How to present insights, not data

Internal communicators know measuring their efforts is a vital component of a disciplined communications team, and while measuring can be a challenge in itself, the next step toward extracting accurate conclusions and actionable insights from measurement data is still a mystery to many.

According to research conducted by W20, most measurement efforts “pull basic engagement data about channels and viewership but isn’t as actionable for communications improvement, yet.” In other words, it’s hard to make communications decisions from basic open and page view data. Companies are “eager to identify and master behavioral engagement metrics, but there isn’t a clear path to get there.”

How can you get there? “There” being the place where you understand how your communications programs are influencing employee behaviors. While there is no magic formula, here are a few things you can do to place data into context and analyze results with an eye towards making more effective action plans.

Answer key questions.

As Marie Wallace, an analytics strategist at IBM put it, “The only people who like analytics are analytics people like me! The rest of the organization wants their questions answered.”

In other words, your data alone doesn’t solve anything. You need to have the important questions in mind, whether from business leaders or your own comms teams, prior to collecting data, and then use those questions to frame your results. Your data and analysis should seek to answer those questions.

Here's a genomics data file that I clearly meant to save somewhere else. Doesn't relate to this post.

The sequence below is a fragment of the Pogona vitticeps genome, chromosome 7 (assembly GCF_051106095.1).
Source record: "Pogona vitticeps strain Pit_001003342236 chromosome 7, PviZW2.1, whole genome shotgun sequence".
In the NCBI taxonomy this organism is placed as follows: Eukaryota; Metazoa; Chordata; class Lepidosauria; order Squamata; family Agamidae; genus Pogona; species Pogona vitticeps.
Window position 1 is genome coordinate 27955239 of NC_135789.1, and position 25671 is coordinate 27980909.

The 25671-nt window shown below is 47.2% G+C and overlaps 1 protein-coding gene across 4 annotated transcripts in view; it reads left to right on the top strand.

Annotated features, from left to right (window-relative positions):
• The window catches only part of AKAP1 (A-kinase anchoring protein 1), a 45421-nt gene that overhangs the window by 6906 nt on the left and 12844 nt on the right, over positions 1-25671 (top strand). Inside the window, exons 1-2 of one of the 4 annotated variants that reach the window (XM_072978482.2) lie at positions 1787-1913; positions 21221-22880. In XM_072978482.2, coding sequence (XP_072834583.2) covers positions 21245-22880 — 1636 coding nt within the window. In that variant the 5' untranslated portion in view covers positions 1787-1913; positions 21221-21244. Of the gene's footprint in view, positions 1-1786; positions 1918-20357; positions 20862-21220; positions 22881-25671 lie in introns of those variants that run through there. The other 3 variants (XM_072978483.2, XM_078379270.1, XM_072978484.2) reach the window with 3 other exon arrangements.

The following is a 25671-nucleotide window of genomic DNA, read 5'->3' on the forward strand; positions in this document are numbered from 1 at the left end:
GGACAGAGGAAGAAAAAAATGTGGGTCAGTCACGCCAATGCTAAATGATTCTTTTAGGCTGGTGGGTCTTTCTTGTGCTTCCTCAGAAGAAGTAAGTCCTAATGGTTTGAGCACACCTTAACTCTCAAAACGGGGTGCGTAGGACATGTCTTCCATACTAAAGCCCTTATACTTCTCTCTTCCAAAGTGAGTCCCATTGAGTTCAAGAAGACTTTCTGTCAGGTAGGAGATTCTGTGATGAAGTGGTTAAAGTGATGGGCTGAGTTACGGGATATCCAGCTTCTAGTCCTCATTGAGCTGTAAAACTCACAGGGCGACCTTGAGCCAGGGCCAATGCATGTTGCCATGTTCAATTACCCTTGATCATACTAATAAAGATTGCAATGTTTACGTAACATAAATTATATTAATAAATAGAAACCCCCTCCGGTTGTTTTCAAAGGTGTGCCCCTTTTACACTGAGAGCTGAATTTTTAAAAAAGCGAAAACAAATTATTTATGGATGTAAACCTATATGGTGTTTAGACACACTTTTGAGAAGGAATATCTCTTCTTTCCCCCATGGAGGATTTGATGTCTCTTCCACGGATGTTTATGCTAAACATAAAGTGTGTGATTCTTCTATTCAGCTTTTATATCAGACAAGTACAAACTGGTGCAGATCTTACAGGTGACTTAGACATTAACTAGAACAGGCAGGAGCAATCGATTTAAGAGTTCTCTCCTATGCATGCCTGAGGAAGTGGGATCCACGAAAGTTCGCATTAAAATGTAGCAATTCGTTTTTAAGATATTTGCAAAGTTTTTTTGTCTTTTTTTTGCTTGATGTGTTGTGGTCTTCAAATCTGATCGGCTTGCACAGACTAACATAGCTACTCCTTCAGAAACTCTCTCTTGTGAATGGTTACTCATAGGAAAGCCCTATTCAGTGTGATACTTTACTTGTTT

To do that, you should talk to executives and other leaders about their objectives, both for the business and how they expect communications to contribute. When you’re on the same page from the start, the whole process will be easier.

Focus on outcomes.

Leaders want to see measurable results and meaningful metrics.

“Leadership only cares whether the communication produced a behavioral change that led to greater productivity, increased sales, better recruitment, improved retention, or some other relevant data point,” writes Shel Holtz of Holtz Communication + Technology. “They want to know how internal communication is helping them meet their goals, help them sleep better at night.”

When you are able to show how communications efforts led to improved behaviors and outcomes with the numbers to back it up, you’ll be speaking their language.

Combine data sources.

Quantitative measurements will identify what an employee did or didn’t to, but not why.  Considering combining your quantitative measures with qualitative research such as simple surveys, polls and and focus group interviews, which will help explain why those trends are happening and provide more context to your analysis.

As Rob Dumbleton writes on LinkedIn: “Internal analytics reflect the ‘votes’ employees cast, not only with their feet, but with their interests and attention.”

Move from insight to action.

Once you have analyzed your data and answered your initial questions, the question “What should we do about it?” will remain. When presenting your results, be prepared to offer some answers.

“…find insights from the data and analytics tools, align with your manager or other stakeholders on those insights, and be prepared to recommend actions plans so you can execute on your opportunities,” writes Charong Chow at Social Chorus.

“What should we do?” will be a question communicators will always be asked when it comes to executing communications programs, and often the best approach is to reply by asking “Why should we do it?”.  When those objectives are clearly spelled out, communicators can provide better answers and collect the data necessary to be most effective.

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